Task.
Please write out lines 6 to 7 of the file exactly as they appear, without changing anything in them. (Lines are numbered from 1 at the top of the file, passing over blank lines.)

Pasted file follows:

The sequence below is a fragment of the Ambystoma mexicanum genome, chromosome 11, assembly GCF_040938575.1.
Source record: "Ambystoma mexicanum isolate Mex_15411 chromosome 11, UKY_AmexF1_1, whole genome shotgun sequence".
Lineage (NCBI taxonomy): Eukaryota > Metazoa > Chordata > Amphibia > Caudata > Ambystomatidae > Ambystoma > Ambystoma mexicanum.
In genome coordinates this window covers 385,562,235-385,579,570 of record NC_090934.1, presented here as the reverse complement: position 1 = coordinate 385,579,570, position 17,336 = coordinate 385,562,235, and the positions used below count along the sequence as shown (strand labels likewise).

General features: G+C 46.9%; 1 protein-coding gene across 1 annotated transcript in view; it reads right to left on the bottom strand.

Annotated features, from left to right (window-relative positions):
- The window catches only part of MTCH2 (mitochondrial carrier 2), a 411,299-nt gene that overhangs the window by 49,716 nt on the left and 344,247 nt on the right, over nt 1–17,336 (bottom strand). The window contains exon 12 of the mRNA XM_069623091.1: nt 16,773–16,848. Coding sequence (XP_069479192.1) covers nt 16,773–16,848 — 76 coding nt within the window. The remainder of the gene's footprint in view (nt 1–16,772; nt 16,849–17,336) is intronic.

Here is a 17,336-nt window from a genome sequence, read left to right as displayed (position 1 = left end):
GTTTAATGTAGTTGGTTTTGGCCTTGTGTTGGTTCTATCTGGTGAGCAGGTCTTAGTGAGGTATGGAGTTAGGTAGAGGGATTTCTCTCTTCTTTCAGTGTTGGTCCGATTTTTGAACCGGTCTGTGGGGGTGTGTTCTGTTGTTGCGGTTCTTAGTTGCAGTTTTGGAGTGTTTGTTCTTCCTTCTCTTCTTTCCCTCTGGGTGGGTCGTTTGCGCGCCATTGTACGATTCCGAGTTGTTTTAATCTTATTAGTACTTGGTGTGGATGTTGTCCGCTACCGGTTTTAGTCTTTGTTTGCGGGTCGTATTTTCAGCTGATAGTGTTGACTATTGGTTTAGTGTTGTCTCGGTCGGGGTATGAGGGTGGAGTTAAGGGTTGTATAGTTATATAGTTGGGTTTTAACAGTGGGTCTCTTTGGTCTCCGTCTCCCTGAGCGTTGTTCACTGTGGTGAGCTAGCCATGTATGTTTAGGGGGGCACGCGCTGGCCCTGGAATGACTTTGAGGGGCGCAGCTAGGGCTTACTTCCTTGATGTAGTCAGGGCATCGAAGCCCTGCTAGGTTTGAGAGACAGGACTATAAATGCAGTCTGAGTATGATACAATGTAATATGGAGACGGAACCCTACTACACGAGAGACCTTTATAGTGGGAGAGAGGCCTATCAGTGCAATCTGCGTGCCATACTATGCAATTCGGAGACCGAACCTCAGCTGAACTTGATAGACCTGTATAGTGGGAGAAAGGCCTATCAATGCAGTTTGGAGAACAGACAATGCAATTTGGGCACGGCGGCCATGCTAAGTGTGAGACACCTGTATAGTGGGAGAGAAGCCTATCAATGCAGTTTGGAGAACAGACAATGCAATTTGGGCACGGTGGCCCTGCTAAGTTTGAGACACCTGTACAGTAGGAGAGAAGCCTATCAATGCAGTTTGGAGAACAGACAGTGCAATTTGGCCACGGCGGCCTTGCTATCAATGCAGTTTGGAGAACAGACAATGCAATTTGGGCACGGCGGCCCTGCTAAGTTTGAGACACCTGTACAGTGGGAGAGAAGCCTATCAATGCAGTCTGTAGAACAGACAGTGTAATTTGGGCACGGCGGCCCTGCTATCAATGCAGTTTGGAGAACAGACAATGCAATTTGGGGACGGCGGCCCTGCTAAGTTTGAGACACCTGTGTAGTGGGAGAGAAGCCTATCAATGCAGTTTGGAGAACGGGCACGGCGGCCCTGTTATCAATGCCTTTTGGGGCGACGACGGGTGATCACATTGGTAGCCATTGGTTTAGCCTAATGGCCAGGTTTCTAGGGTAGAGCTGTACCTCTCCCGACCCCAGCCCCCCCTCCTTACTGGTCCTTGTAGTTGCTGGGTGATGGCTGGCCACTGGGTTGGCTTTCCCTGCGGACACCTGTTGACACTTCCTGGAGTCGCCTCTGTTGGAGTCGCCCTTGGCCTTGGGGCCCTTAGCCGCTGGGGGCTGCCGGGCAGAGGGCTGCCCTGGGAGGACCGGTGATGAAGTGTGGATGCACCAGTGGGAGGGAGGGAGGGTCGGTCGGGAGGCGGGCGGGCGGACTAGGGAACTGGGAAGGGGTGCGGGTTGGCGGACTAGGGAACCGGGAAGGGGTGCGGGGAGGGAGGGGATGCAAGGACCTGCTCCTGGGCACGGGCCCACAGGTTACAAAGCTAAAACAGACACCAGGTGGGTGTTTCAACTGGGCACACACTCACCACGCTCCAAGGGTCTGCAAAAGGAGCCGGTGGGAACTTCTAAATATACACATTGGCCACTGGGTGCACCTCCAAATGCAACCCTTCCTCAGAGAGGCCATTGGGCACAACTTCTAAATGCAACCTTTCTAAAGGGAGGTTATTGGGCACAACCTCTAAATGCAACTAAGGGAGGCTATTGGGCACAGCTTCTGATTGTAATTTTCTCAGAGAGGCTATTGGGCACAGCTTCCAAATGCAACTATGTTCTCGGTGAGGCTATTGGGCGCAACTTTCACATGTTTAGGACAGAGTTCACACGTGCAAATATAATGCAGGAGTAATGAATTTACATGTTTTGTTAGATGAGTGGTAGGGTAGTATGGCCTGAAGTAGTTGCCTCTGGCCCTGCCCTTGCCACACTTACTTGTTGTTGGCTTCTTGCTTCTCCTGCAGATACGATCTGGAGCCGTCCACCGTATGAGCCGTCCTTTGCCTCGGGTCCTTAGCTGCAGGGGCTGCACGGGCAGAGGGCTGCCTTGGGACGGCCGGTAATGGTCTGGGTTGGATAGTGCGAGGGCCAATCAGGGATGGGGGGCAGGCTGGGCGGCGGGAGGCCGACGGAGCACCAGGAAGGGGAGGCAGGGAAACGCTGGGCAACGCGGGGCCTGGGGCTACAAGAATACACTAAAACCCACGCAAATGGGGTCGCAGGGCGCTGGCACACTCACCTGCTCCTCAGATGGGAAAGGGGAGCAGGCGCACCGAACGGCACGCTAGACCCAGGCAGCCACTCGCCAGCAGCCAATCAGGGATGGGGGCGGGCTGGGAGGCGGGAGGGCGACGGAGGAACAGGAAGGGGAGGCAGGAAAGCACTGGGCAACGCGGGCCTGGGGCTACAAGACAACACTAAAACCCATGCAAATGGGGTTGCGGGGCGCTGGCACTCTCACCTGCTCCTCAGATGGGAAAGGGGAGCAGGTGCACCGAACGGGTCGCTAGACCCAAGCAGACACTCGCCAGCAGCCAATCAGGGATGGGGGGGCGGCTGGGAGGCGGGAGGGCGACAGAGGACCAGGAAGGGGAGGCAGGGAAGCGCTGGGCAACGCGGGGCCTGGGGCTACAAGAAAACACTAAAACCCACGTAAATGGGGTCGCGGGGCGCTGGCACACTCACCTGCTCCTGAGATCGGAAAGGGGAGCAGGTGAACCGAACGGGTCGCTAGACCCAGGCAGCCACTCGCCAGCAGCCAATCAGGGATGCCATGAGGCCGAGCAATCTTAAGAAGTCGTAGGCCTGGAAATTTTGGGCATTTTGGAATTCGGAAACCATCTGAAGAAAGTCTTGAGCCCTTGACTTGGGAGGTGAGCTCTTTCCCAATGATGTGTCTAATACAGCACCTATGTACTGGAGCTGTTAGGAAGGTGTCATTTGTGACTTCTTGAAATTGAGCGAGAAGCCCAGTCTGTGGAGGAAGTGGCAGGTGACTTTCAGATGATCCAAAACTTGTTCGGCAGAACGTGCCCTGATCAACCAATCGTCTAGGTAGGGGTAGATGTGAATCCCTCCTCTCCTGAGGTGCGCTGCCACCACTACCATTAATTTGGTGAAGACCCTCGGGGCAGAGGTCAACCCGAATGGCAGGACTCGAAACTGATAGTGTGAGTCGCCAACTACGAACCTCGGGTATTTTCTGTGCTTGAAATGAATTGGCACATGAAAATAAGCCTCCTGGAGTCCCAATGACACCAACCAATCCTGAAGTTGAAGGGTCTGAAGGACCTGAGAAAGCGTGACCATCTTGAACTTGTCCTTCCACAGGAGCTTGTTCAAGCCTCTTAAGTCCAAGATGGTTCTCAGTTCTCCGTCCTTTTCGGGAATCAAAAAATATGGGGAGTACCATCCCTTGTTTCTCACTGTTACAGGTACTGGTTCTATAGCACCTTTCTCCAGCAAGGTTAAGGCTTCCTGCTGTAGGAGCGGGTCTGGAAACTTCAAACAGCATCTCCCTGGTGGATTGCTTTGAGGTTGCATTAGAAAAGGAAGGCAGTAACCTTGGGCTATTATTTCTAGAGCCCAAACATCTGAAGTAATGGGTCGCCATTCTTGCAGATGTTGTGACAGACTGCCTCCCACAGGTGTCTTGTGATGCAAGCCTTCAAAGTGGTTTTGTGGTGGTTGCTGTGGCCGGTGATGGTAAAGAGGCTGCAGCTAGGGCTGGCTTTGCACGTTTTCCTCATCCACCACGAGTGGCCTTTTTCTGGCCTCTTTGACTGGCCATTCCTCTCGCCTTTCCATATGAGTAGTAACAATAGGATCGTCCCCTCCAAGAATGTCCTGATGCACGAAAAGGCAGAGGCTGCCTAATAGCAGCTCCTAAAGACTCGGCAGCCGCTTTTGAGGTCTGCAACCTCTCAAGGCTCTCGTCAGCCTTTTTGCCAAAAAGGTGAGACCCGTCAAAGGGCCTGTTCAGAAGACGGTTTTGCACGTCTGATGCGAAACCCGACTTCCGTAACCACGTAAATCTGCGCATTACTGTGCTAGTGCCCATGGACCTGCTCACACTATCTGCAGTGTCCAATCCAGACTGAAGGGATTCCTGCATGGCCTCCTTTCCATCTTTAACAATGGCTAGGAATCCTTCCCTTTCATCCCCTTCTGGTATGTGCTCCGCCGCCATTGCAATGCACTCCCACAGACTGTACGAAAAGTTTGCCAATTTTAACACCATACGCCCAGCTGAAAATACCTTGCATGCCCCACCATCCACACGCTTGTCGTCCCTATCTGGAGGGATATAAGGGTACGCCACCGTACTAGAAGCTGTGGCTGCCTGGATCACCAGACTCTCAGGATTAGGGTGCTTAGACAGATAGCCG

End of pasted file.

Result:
Annotated features, from left to right (window-relative positions):
- The window catches only part of MTCH2 (mitochondrial carrier 2), a 411,299-nt gene that overhangs the window by 49,716 nt on the left and 344,247 nt on the right, over nt 1–17,336 (bottom strand). The window contains exon 12 of the mRNA XM_069623091.1: nt 16,773–16,848. Coding sequence (XP_069479192.1) covers nt 16,773–16,848 — 76 coding nt within the window. The remainder of the gene's footprint in view (nt 1–16,772; nt 16,849–17,336) is intronic.